Are there times when you cannot bring this healing to people that are ill?

There have been times when the Lord would help me to realize that a person would not be healed. In some cases, as I have talked and prayed with the person, we learned together that the illness would be a part of a deeper healing over time for them. We discovered that the illness was meant to be part of their ongoing faith journey – thus through the struggle with that weakness finding new strength in Jesus. In other cases, we learned that the illness would be unto death. This was always a hard moment, but also a time to realize the full promise of eternal life. I have come to see that all healing in Jesus is ultimately about going deeper into our journeys of following him wherever he may lead.

So, like Jesus experienced in his hometown, the miraculous doesn’t always happen?

Being now in this prison is an example of that, I guess. Being here, where there are so many gathered around who are on a course toward death, I have come to realize that it is my course as well.  You see, I have been in prison for following Jesus before and then been released. Most often the jailing was brief. But one time in Jerusalem – an angel came and miraculously delivered me, took me by the hand and walked me out of the prison when everyone was asleep. I thought I was dreaming, and that God was letting me know that I would be delivered. But the next thing I knew I was out in the city. I went immediately to the home of friends. I knocked on the door and, when the door was finally opened, I was received with amazement and joy because they had been praying for me.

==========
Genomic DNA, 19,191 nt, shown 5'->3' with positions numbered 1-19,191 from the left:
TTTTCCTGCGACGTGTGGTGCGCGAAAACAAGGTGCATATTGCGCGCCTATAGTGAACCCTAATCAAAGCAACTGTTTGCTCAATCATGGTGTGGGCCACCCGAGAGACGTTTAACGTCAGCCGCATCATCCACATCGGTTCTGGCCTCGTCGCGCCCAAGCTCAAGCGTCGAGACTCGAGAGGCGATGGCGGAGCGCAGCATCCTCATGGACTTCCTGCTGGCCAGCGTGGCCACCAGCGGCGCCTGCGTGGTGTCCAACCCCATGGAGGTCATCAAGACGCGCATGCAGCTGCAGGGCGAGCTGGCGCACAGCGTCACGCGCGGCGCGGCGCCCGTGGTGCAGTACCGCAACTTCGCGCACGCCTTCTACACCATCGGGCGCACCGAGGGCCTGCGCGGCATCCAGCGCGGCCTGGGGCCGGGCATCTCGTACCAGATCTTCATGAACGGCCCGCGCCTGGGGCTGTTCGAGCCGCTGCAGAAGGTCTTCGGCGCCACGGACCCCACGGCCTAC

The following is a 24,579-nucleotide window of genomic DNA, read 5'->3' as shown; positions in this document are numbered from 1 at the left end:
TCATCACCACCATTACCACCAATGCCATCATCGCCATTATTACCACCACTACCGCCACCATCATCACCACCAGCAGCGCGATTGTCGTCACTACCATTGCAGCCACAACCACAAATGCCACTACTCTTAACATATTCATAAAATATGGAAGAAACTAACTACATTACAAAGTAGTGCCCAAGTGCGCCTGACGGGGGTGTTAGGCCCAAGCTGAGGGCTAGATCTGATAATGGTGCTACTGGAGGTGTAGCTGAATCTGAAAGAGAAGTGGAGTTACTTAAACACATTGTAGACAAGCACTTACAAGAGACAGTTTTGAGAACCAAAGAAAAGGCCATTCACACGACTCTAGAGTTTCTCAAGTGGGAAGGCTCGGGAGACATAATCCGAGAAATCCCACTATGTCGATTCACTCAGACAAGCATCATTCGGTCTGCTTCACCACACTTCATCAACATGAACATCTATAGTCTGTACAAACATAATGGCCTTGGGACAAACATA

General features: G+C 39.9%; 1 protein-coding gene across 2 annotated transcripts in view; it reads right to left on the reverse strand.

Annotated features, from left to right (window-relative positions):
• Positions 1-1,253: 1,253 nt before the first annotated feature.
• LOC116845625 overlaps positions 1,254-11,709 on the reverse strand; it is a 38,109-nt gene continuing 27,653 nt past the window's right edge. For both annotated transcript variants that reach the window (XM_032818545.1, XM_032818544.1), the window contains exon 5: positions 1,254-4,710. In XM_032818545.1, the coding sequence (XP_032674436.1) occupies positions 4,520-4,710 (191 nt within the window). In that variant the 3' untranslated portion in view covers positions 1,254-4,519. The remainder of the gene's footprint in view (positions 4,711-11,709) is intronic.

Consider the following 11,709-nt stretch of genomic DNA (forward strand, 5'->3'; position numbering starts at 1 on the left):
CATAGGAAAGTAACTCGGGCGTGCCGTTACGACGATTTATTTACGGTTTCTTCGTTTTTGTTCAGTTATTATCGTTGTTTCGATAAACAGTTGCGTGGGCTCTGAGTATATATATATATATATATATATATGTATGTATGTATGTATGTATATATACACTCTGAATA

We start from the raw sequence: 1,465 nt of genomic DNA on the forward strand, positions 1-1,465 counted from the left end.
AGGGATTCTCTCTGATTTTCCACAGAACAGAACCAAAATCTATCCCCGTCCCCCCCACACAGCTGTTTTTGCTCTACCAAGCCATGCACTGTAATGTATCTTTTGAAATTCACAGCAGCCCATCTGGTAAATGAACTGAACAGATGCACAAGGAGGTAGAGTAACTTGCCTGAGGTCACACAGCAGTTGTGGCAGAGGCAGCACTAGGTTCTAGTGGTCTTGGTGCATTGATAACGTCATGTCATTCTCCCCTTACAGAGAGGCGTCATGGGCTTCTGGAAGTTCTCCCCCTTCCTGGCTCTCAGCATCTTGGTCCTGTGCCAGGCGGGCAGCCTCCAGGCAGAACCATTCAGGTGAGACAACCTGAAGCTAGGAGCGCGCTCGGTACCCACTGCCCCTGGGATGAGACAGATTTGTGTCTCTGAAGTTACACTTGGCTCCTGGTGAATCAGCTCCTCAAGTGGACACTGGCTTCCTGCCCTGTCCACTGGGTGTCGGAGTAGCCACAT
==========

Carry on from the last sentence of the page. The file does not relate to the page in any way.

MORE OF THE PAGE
I was miraculously delivered then, but not now. I know that this will be the time when I will face death. And, in facing that death, I confess that there are times when I feel fear. It is not really a fear of death, but a fear of how that death will take place. I look for strength from the Lord each day and I find that strength! What carries me through, what makes me feel assurance, hope, and strength is the promise I have from the Lord that I will be in his presence. It is that which keeps me going. It is that which gives me comfort. Because, you see the greatest healing of all is being with Jesus and to see him face to face.

Peter, I have so much to learn and you have so much to offer. I am only allowed a little time with you. My time has come, and I must leave, but I will be back again.



  1. What are your thoughts or questions regarding the healing ministry of Jesus?
  2. How has the healing ministry of Jesus through today’s church touched your life?
  3. How have challenges (like ill health) affected your journey following Jesus?


  1. Have you or someone you knew experienced a surprising or special healing that might be termed “miraculous”? What was that like for them and/or for you?
  2. How do you understand the role of medical doctors and modern medicine and its place in how God is at work in the healing of people?